|Last Updated: April 1998
This article is chapter 9 from the book titled "Inside Windows NT Server 4, Certified Administrator's Resource Edition."
Authors: Drew Heywood, Darin Camp, Michael Hayes, Howard Hilliker, Kathy Ivens, Brad McGehee, Barrie Sosinsky
Publisher: New Riders.
Contents: Organizing LAN Resources, Domains and Trust Relationships, Users and Groups, Built-In Groups and Users, What Happens When a Computer Joins a Domain, Testing Your Knowledge
If networks were always simple, if they never had more than a single server or a few users, they would be easy to administer and to use. All resources would be in one place, and all users would be local. There would be no confusion regarding where a resource was located or how to gain access.
Today, however, increasing numbers of networks are not simple. They incorporate multiple servers (file, print, fax, mail, and so on) and often span multiple locations. More often than not, servers will be storing many gigabytes of files. Clearly, expecting users to simply know where things are under those circumstances is not very realistic.
Network designers, therefore, have sought ways to simplify the location of network resources. This chapter introduces you to the technique chosen by the designers of Windows NT Server, which is based on domains and trust relationships. These building blocks enable you to build enterprise networks that are easy for you to manage and easy for your users to use.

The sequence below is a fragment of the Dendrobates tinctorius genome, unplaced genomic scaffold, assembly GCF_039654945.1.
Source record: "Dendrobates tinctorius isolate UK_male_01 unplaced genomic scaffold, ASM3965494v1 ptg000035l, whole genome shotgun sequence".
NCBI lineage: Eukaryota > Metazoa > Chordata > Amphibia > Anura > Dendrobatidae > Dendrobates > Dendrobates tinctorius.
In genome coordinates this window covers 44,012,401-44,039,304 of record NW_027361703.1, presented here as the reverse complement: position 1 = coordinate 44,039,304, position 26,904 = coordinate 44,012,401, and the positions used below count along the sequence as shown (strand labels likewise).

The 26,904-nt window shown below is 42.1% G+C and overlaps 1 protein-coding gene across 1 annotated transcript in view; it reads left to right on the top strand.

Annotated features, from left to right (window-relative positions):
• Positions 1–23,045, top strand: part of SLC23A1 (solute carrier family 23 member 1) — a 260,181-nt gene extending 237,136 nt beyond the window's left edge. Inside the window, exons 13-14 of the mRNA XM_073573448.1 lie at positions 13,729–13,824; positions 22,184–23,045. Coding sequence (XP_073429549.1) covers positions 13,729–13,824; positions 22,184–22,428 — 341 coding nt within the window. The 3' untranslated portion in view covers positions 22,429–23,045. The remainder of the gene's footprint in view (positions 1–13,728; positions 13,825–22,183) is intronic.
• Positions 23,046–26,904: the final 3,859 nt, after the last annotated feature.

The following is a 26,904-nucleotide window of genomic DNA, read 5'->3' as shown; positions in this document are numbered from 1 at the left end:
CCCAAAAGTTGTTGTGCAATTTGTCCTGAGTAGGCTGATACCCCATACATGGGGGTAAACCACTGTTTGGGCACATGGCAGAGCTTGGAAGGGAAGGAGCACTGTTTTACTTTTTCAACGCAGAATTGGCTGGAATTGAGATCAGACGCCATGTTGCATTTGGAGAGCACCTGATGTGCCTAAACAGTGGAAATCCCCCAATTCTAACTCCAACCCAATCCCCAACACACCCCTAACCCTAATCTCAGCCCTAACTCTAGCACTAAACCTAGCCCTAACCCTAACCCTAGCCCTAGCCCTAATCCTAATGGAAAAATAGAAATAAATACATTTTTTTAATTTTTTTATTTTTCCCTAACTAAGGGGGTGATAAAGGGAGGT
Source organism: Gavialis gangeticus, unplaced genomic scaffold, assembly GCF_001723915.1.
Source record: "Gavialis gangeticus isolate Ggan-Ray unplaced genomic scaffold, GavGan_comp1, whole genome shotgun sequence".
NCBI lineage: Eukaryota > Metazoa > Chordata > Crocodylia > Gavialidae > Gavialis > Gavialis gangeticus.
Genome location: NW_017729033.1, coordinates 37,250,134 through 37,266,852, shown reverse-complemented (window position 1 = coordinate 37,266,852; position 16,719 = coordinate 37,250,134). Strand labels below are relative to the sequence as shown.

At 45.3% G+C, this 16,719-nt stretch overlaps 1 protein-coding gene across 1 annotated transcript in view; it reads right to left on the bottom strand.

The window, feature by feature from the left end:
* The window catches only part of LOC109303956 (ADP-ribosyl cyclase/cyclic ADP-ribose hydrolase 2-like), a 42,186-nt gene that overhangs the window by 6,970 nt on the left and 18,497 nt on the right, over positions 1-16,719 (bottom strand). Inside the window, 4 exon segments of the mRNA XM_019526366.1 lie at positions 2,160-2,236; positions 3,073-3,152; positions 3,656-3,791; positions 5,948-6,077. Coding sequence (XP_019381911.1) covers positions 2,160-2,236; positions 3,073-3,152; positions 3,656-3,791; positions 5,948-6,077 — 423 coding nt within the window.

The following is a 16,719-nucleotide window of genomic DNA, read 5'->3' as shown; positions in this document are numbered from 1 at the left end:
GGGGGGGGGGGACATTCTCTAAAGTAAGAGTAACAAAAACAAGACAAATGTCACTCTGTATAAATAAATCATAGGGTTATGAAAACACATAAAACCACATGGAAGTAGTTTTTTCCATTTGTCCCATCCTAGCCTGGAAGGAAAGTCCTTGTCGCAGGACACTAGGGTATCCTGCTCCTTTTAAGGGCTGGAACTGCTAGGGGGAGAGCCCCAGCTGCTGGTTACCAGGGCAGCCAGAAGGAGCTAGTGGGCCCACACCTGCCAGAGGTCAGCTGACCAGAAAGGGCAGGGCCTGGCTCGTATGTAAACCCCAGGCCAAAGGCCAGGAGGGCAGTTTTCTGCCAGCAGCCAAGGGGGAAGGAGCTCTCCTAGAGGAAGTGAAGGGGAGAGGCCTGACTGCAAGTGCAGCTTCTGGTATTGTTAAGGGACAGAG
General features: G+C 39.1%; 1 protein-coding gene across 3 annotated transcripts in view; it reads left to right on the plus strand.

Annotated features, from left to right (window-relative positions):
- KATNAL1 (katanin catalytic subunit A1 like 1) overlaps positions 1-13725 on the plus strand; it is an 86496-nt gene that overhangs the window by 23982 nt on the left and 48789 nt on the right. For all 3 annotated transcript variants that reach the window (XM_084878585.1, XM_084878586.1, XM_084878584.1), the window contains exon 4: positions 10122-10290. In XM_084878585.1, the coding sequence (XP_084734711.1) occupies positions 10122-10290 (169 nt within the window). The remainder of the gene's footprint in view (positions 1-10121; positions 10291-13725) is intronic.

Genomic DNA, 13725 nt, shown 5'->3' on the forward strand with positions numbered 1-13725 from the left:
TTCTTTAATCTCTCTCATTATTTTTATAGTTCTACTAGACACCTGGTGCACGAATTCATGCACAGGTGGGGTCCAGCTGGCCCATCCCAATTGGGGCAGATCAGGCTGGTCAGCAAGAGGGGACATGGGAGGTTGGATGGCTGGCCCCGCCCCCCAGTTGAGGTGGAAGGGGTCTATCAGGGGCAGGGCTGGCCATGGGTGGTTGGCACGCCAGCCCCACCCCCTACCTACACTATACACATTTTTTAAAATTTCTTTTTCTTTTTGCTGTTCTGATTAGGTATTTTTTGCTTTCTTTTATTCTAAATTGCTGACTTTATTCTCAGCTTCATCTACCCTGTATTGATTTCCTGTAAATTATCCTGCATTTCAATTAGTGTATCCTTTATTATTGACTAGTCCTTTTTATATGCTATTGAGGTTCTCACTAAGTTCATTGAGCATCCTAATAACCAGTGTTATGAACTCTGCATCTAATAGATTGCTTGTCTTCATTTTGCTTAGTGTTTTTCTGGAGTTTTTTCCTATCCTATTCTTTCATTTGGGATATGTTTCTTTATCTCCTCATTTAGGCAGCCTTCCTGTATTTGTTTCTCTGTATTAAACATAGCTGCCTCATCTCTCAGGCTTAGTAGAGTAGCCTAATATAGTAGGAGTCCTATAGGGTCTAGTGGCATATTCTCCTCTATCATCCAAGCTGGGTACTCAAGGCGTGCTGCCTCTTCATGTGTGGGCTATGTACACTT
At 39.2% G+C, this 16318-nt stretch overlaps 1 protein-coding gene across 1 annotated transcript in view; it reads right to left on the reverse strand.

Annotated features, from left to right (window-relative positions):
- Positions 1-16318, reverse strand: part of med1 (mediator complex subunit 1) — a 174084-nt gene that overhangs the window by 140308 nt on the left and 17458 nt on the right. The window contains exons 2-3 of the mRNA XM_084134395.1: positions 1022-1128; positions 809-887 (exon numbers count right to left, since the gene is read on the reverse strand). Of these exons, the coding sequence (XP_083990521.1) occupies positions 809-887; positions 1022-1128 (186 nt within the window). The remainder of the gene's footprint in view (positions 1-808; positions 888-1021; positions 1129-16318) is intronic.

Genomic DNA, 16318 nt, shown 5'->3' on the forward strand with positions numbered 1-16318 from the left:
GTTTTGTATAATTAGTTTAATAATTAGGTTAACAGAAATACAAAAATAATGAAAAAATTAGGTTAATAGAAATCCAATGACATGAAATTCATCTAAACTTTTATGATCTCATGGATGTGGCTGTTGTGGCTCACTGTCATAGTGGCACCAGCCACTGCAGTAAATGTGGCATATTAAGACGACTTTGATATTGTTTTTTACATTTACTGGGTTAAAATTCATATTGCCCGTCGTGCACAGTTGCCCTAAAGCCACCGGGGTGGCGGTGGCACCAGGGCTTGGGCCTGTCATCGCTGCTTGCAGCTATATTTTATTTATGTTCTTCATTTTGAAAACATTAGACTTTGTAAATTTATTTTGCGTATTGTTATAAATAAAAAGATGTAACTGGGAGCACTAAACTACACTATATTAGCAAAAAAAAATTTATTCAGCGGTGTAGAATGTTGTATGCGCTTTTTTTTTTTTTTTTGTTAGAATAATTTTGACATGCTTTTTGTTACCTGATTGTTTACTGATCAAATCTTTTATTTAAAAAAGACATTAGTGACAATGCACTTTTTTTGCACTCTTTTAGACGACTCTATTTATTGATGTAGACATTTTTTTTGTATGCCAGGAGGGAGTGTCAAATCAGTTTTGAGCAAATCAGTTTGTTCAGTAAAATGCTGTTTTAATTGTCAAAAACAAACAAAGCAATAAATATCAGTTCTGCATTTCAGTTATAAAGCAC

Organizing LAN Resources
In Chapter 1, "Understanding Networks," you learned that LANs provide services in two ways: through peer-to-peer resource sharing or through central servers. Whichever method your network uses, the problem remains of enabling users to locate the resources that are available for use. This section surveys some of the following techniques that have been used for organizing network resources:
The vast majority of early LANs incorporated only one server, so users had little difficulty locating files, printers, and other resources to be shared. NetWare 2.x and 3.x have long been the dominant network operating systems on small LANs, and statistics indicate that the average Novell 2.x and 3.x networks include a single server and 30 or fewer workstations.